Consecrating communion on Easter Sunday is tough. You don’t want to remind people of the events that were commemorated on Maundy Thursday, because Easter is on the other side of that “last supper.”
That is really the point. It wasn’t the last supper with Jesus. This Sunday we will read how the disciples were gathered for a meal when Jesus suddenly appeared to them. Then we have the Road to Emmaus story in which they don’t recognize the risen Christ until he takes the bread and gives thanks. Finally, there is the story with which the Gospel of John ends where the disciples fished the night through and then encounter Jesus beside the lake where he has cooked breakfast for them.
These resurrection meals give more complete meaning to the sacrament the church observes. It isn’t just a commemoration of the last meal Jesus had with his disciples. It was a Passover Meal, and, if all that happened was Jesus giving it new meaning, we would observe it once a year at Passover and remember what Jesus said and did. According to the Gospels, though, it seemed that, after the crucifixion, every time the disciples gathered for a meal Jesus suddenly was there.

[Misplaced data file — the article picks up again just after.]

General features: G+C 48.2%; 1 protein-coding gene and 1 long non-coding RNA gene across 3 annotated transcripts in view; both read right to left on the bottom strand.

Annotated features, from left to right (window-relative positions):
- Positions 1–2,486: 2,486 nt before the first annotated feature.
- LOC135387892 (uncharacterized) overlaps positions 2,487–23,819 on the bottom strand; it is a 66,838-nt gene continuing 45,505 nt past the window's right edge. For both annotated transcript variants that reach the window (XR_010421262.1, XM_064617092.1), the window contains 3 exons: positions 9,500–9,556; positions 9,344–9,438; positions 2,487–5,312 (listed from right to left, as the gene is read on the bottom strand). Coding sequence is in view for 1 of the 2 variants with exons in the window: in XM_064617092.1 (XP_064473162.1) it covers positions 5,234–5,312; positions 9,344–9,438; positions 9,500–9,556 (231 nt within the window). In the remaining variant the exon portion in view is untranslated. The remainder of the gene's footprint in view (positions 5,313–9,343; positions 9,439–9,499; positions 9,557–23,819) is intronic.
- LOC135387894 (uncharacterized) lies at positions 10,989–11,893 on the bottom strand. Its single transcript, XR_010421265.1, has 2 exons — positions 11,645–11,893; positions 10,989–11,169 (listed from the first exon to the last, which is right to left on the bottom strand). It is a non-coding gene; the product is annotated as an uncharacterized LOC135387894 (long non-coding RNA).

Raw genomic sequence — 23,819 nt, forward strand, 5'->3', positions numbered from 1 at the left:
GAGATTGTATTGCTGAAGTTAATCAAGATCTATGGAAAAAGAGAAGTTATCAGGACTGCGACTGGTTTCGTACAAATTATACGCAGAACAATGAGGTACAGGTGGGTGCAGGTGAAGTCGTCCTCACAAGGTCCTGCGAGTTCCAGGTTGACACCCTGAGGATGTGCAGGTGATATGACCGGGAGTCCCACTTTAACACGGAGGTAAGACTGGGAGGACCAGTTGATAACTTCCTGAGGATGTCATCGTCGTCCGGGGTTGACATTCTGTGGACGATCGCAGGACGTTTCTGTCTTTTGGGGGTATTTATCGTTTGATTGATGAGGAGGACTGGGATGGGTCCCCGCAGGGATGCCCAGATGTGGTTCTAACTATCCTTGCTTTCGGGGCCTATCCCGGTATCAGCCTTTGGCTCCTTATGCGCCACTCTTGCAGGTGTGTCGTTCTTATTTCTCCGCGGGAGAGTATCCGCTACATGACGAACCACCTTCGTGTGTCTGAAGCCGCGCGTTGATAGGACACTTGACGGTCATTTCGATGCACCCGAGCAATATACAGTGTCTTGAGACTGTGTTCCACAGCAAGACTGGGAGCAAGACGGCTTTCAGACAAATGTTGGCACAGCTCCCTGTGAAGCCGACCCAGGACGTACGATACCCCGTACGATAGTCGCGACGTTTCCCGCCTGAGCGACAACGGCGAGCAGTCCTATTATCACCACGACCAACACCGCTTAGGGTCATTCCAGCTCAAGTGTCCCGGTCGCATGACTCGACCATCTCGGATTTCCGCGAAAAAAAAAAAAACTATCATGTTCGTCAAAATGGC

That is how Jesus said it should be: “Where two or more are gathered in my name there will I be.” And so he was. When people of faith gather, a communion happens at which the risen Christ is present.
I suspect some of the greatest memories of our lives occurred at family gatherings around food. You may have fallen in love at a table looking across food and drink into the eyes of the one with whom you spend your life. Our last memories of grandparents, aunts, and uncles often were created at holiday meals.
My last meal with my maternal grandmother was at a time when she was almost too weak to stand. Still, she insisted on fixing her buttermilk biscuits, which I loved. Although she has been gone more than 30 years, even today, the smell of baking biscuits brings her back to me. She is resurrected at every meal when I remember her.
Perhaps that is what Jesus was trying to do, not only in his last supper, but in all the subsequent suppers after the resurrection.
Rev. Michael Piazza
Co-Executive Director, Center for Progressive Renewal